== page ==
During his engagement with students and staff at the Coastal College, Deputy Minister of Higher Education and Training, Buti Manamela, said:  

“Violations cause physical and psychological harms for the survivor. Apart from the trauma to the individual, this affects educational outcomes – effectively eroding the investments made into educating young South Africans and equipping them with skills to enter the job market.”

The Deputy Minister repeated the call to action he issued during the Department’s budget vote in May: “We have to confront the reality of violence against women on campuses. Violence against women is a problem that must be rooted out within higher education and training. It is also a societal problem that calls all of us to act together. Our quest is to make our campuses safer.”

HEAIDS is leading the sector’s activities to shine a spotlight on GBV. Initiating discussion and involving people who are at risk or have survived a traumatic experience are precursors to further steps to protect students and staff, improve access to services and care and mount meaningful legal responses to these violations. .

“We are here to spur conversations about a hard topic that has for too long been kept behind closed doors. It is positive that reports of incidents of GBV are happening more frequently even if in the short-term it gives the impression that violence is on the rise. It signifies that tolerance is declining and that time is running out for perpetrators. They will be seen and they will have to account for their unacceptable behaviour,” said Dr Ramneek Ahluwalia, the CEO of HEAIDS.

‘’As HEAIDS on behalf of Department of Higher Education and Training, we are developing a comprehensive integrated GBV program within the higher education sector.  The program will comprise of peer-to-peer education, dialogues, psychosocial support for survivors, in and out of classroom training as well as capacity development for staff. We are also aiming to establish a safety audit on all campuses to ensure effective preventative measures are implemented’’-added Dr Ahluwalia.

Njabulo Mncwabe a MA student at University of KwaZulu-Natal spoke for many of her peers. “We have had enough of people who should be leaders and people in authority turning a blind eye to the violation of our human rights and safety. We want our campuses to be places of learning, friendship, innovation and progress – not grievous harm to our bodies and spirits.

“I am making it my mission to have the means to protect myself and to know where the nearest point of help is should I need it. I want every one of my girlfriends to do the same – and we want our boyfriends and lecturers to help us in this. I am thankful for today’s Imbizo, it tells us that the college and government are taking our problem seriously and helping us do something about it.”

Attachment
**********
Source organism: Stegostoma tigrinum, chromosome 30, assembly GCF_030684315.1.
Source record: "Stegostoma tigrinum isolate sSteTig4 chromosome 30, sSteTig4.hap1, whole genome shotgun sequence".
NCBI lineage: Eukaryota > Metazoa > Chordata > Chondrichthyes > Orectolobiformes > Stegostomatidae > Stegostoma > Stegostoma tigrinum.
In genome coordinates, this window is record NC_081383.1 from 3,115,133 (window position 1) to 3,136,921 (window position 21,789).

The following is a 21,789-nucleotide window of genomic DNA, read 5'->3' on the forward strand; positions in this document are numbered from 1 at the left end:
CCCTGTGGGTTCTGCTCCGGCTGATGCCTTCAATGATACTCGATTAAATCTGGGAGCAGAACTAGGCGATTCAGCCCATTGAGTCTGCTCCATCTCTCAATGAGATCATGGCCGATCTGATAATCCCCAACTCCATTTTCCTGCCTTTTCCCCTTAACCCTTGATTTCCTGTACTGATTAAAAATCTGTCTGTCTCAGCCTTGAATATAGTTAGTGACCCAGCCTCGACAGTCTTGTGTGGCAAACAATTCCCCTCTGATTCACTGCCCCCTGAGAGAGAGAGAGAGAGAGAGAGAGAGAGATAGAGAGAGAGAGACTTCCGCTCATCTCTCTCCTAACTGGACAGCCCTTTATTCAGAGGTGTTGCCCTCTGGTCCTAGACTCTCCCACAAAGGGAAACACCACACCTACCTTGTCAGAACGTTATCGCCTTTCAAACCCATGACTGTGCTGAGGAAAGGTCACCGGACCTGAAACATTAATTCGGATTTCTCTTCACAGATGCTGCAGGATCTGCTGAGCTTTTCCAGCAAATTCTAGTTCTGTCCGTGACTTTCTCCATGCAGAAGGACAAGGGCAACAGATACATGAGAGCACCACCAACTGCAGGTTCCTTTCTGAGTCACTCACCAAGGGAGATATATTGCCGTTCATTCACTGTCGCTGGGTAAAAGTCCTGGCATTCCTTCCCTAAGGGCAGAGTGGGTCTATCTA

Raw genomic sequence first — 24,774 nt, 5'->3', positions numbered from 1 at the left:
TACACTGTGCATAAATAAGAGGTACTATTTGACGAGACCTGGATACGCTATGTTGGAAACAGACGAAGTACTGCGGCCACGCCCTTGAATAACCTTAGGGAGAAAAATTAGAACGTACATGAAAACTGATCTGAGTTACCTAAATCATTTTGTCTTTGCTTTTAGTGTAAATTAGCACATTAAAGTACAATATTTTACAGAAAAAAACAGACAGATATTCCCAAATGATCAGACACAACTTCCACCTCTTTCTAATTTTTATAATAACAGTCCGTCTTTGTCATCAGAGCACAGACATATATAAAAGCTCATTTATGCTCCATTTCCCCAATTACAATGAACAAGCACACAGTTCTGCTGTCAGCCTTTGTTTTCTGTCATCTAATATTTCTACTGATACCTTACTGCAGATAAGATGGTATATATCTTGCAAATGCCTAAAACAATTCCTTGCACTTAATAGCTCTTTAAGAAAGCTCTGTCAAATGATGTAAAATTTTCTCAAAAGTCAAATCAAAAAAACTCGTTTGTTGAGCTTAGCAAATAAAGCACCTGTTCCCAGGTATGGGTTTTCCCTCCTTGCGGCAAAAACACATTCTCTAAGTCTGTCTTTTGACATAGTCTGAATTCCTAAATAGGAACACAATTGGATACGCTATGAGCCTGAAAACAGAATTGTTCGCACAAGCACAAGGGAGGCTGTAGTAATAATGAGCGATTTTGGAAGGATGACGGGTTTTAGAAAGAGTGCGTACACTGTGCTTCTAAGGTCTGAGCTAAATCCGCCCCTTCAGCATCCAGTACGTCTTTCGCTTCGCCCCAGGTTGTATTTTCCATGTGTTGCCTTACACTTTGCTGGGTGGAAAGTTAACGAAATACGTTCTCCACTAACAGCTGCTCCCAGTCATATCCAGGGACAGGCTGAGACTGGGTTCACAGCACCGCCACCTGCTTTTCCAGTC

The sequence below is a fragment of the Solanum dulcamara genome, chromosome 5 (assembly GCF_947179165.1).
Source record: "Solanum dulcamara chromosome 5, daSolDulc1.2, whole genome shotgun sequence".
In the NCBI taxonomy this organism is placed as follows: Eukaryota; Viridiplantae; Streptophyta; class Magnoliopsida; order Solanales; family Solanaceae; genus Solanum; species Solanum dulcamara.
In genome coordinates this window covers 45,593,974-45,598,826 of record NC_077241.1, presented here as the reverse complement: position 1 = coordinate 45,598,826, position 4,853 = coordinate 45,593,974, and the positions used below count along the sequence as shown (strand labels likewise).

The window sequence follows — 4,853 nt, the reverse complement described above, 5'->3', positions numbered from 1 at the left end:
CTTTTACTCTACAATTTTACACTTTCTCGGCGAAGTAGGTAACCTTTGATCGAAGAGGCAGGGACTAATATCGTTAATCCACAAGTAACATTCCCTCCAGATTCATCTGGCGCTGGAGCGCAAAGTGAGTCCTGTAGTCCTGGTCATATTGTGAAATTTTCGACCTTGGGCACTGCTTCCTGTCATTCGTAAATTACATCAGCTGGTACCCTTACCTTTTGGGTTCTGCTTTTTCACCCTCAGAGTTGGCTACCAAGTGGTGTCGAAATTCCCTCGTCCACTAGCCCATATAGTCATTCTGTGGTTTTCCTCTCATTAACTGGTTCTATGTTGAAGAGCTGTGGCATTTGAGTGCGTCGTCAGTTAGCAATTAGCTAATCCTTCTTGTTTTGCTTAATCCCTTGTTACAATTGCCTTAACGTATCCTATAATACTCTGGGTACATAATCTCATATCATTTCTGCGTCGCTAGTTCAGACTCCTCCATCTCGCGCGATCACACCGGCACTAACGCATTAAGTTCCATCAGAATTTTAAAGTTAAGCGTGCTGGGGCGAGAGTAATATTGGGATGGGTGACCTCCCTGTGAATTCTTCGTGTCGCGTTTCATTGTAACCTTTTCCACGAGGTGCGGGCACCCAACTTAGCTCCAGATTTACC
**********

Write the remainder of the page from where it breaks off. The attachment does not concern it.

Coastal College was recognised for other ways in which it is advancing gender equality, including its new facility that manufactures low-cost quality sanitary towels for girls in the community. Lack of access to hygienic and affordable pads to wear during menstrual periods exposes girls from under-resourced communities to health risks and for many, it means monthly absences from school. This project will help girls attend school without interruption, giving them a sense of dignity, protecting their health and enabling them to achieve better school outcomes. Deputy Minister Manamela will be visiting the college’s Hammarsdale campus tomorrow, 6 June 2018, to learn more about the production of low-cost sanitary towels.

20
Jul
2018


In a series of workshops, the Higher Education and Training Health, Wellness and Development Centre trained 425 Life Orientation (LO) lecturers from TVET colleges across the country in the area of HIV Prevention and sexual and reproductive health and rights and strengthened assessments with regards to these issues. Of the 425 trained LO lecturers, 150 were identified as outstanding champions in the field of teaching Life Orientation, as they successfully incorporated their training into their classrooms and shared their knowledge with other TVET college lecturers from their institutions.

Deputy Minister of Higher Education and Training, Buti Manamela, addressed these lecturers on Thursday, 19 July 2018, at the Southern Sun Hotel at OR Tambo International Airport and awarded them with certificates for their outstanding achievements. In his address to the Life Orientation lecturers the Deputy Minister highlighted the fact that “skills development remains the core mandate of the Department of Higher Education and Training”. Responding to the problem that the subjects of Life Orientation is often undervalued, he also reassured  the lecturers that government takes the subject of Life Orientation very seriously and that it is important that “our learners also realise that Life Orientation is as important as maths and other subjects”.

Aruna Singh, DHET Chief Director: Programmes and Qualifications, said that attending the HEAIDS workshops was a phenomenal experience: “When our lecturers left the training sessions, they were equipped to step into the classrooms the very next day and be comfortable to teach on issues of sexual health. The results were beyond of what I had expected. I would like to commend that”.

Two colleges were asked to share their lessons learned as part of the HEAIDS TVET Life Orientation programme. Lecturers from Capricorn TVET college in Limpopo highlighted that “without HEAIDS the Life Orientation curriculum” would be incomplete, while lecturers from Majuba College did not shy away from coming up with their own “Life Orientation rap” to teach their students about the principles of safer sex.

HEAIDS Technical Advisor in the CEO’s Office Ms Managa Pillay closed the event by highlighting the  commitment of the Life Orientation lecturers to the capacity building process and thanked the group for their hard work, commitment and passion: “Life Orientation Lecturers are notoriously undervalued in their institutions – the subject is not seen as a priority, which is very unfortunate given that  Life Orientation lecturers empower their students to take care of their physical and mental well-being and support them with important life skills and tools to become agents of change within their communities.”